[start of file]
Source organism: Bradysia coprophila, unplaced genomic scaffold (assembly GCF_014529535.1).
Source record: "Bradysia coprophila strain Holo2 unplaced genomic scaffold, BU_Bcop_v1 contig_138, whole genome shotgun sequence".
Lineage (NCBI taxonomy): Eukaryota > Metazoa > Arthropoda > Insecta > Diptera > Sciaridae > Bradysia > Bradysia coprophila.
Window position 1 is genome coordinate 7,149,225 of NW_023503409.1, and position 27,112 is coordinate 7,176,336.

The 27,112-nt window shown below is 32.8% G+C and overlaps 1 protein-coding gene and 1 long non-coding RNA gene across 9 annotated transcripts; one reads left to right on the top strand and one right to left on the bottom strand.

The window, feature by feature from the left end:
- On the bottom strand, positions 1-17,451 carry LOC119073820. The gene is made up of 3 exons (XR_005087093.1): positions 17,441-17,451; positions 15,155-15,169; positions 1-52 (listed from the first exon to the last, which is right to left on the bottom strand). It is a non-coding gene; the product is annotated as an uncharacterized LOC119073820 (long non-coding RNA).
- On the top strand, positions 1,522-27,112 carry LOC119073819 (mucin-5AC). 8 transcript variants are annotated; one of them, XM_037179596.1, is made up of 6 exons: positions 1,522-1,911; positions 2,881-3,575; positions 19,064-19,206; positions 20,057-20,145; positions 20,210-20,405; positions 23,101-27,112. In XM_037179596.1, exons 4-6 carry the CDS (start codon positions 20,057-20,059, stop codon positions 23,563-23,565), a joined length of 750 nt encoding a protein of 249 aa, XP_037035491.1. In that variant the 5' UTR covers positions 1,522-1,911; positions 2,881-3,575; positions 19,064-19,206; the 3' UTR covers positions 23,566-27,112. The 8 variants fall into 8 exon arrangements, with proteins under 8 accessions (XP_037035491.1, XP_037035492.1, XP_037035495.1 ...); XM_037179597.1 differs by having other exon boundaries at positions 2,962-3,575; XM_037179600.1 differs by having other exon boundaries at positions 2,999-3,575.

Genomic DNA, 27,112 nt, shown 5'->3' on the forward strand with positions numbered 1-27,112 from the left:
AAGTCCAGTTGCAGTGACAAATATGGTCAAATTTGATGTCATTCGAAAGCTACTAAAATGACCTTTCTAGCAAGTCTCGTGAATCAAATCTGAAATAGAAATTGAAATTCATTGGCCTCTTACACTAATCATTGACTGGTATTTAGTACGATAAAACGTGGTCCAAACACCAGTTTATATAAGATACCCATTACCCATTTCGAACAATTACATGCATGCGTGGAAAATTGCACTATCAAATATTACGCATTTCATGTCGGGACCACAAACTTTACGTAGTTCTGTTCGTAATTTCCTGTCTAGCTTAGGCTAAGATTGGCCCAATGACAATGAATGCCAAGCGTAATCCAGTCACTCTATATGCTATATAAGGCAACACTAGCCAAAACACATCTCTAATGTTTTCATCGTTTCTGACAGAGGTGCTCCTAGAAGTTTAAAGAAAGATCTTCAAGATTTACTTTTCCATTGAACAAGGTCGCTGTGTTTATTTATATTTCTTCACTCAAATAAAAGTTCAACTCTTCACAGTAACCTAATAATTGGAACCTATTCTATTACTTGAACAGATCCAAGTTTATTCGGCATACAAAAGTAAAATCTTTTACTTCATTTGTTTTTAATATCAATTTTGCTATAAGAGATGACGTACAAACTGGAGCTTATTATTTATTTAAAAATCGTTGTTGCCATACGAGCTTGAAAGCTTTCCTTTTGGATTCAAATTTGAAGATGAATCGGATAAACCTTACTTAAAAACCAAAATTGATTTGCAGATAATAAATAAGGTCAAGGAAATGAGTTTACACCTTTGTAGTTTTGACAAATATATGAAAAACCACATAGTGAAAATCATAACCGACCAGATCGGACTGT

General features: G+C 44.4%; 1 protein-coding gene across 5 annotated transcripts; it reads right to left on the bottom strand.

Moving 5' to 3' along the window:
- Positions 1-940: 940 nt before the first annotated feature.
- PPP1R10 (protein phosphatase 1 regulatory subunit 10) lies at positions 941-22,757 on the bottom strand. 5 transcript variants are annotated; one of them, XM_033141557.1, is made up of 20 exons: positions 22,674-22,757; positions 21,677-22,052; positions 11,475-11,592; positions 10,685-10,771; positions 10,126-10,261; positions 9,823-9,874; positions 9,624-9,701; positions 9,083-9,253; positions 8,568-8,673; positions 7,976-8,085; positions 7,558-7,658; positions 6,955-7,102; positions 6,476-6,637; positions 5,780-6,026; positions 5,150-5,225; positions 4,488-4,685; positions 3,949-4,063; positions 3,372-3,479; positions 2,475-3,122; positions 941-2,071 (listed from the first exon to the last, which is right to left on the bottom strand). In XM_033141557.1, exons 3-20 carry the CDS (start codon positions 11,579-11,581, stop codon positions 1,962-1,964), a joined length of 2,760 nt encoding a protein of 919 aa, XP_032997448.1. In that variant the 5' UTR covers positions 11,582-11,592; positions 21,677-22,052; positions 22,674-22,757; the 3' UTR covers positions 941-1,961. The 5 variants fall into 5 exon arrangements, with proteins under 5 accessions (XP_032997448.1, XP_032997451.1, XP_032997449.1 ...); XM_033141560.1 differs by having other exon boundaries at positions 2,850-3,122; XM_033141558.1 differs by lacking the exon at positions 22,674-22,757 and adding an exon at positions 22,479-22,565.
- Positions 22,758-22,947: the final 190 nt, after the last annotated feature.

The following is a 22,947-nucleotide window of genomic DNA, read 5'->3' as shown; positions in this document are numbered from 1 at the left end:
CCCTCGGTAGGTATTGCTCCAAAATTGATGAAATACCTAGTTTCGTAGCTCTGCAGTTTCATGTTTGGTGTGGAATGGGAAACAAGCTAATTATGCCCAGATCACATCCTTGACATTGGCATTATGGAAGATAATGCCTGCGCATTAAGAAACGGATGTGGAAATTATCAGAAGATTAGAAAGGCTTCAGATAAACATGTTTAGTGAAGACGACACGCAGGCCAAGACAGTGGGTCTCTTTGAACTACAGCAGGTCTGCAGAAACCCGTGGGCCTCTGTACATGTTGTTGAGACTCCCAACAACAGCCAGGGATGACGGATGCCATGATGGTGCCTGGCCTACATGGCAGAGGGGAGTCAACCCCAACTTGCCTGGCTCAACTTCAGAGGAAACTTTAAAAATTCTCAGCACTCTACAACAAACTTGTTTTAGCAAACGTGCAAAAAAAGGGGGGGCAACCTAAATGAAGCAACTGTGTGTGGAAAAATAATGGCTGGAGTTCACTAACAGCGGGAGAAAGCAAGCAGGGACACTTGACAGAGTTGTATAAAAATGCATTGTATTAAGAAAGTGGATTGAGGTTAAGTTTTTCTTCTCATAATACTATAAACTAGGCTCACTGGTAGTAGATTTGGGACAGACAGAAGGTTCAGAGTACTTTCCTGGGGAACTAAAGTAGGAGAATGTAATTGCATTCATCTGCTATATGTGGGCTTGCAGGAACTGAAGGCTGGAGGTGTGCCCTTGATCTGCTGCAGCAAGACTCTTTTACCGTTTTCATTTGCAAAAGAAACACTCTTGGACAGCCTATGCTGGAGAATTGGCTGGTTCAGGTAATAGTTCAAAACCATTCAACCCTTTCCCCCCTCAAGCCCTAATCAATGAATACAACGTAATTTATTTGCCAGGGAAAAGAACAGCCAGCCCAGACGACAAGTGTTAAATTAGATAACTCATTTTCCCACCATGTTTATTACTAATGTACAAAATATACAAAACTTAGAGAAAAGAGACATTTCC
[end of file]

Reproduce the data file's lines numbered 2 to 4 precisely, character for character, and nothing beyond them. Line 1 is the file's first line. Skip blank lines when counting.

Source record: "Bradysia coprophila strain Holo2 unplaced genomic scaffold, BU_Bcop_v1 contig_138, whole genome shotgun sequence".
Lineage (NCBI taxonomy): Eukaryota > Metazoa > Arthropoda > Insecta > Diptera > Sciaridae > Bradysia > Bradysia coprophila.
Window position 1 is genome coordinate 7,149,225 of NW_023503409.1, and position 27,112 is coordinate 7,176,336.